Japanese Olympic Athletes Aiming for Gold

Samurai Japan: The National Baseball Team Continues to Hope for Gold

Tokyo 2020 Sports Culture Society Entertainment

Samurai Japan, the Japan national baseball team, came out on top at the WBSC Premier 12 tournament in November 2019, beating rival South Korea 5 runs to 3 in the championship game. Manager Inaba Atsunori has instilled his players with the confidence they must have to win in the upcoming Olympic Games.

The championship game in the WBSC Premier 12 tournament held last autumn saw outstanding play by Japan’s baseball superstars. Japan came from behind on a 3-run homer by Yamada Tetsuto of the Tokyo Yakult Swallows, and Suzuki Seiya of the Hiroshima Tōyō Carp also made some great plays, winning him the title of tournament MVP.

Not everyone took the field, though. Among the team members benched for the WBSC Premium 12 tournament to ensure they stay in best condition for the Olympics were Sugano Tomoyuki of the Yomiuri Giants, known for his steady right-hand pitching, and outfielder and powerful batter Yanagita Yūki of the Fukuoka Softbank Hawks.

The global COVID-19 pandemic has thrown much of Japanese society into turmoil, though, and the sports world is no exception. The Nippon Professional Baseball season opener, originally scheduled for March 20, has been postponed for now until April 24, and the Olympics themselves are now slated to take place a year later, in the summer of 2021. But the baseball players aiming to take one of the 24 slots on the national squad continue to practice and maintain their conditioning, with their eye on the games—whenever they take place.

With only six teams scheduled to compete, the upcoming Olympics tournament will have an unusual format of a group round with possible rematches in later rounds. Japan’s most challenging rival will be South Korea, and the games are certain to be intense. The full roster of 24 players is scheduled to be decided in June.

Samurai Japan team manager Inaba Atsunori. (© Jiji)
Samurai Japan team manager Inaba Atsunori. (© Jiji)

Baseball may have been invented in the United States, but it is today a true national sport in Japan. At the 1964 Tokyo Olympic Games, an exhibition game was held between a team of Japan’s top student and amateur players and a US team of college students.

A demonstration tournament was included in the 1984 Los Angeles Olympic Games, although baseball was still not an official Olympic sport then. Legendary University of Southern California coach Rod Dedeaux assembled an all-star US team of college students that included Mark McGwire, who would later go on to become a leading slugger in Major League Baseball—and who also became notorious for his involvement in a doping scandal. Despite such formidable opponents, the Japanese mixed team of college students and amateur players won the tournament final to become the champions.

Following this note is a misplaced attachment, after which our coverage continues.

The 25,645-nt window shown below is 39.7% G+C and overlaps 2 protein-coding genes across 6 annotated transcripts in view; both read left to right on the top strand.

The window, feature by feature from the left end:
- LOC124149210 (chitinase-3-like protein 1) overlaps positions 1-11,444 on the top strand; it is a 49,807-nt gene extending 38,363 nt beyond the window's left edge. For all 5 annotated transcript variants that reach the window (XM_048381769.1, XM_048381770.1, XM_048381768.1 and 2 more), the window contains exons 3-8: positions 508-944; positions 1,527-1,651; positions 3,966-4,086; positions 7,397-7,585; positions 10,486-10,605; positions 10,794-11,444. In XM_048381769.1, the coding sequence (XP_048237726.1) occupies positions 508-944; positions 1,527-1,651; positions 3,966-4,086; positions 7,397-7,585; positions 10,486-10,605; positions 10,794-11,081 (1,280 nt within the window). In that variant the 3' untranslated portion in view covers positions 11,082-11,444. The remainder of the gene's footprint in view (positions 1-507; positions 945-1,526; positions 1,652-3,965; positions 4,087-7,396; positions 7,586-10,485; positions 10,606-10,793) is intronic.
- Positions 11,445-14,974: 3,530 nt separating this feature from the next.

At the 1992 Barcelona Olympics, baseball was at last included as an official Olympic sport. Cuba was the favored contender at that time, but Japan did manage to capture the bronze medal. In the following Atlantic Olympics in 1996, Japan won silver in the final game against Cuba.

Professional baseball players were allowed to participate at the 2000 Sydney Olympics, when the games were opened up to professional athletes. Japan entered a mixed national team of amateurs and professionals, but only got as far as fourth place, missing a medal altogether. For the 2004 Olympic Games in Athens, Japan assembled a team consisting exclusively of professional players and the highly popular manager Nagashima Shigeo, referred to by Japanese fans as “Mister,” was appointed as team manager. Just before the games, however, Nagashima was incapacitated by a stroke. While the team continued to play under a hastily appointed substitute manager, Samurai Japan only got as far as the bronze medal. These circumstances only heightened the Japanese determination to win gold, but the national team missed the podium again at the 2008 Beijing Olympics, ending in fourth place.

Baseball was removed from the Olympics at the 2012 London Games, due in part to the lack of enthusiasm for the sport in Europe and Africa, and because MLB teams were reluctant to allow their top players to risk injury on a national team. The Tokyo Olympics will feature baseball once again, after a hiatus of three summer games, but it is already known that the next summer Olympics to be held in Paris in 2024 will not include baseball. Tokyo may well be Japan’s only chance to win an Olympic gold medal in the sport.

The Olympic and Paralympic Games have been postponed until 2021. But despite the sudden change of schedule, once the NPB regular season finally starts, we can expect to see the hopeful members of Samurai Japan once again take the field in their respective uniforms, honing their skills as they continue to dream of Olympic gold.

(Originally published in Japanese. Banner photo: Samurai Japan celebrates its victory at the WBSC Premier 12 tournament. © Jiji.)

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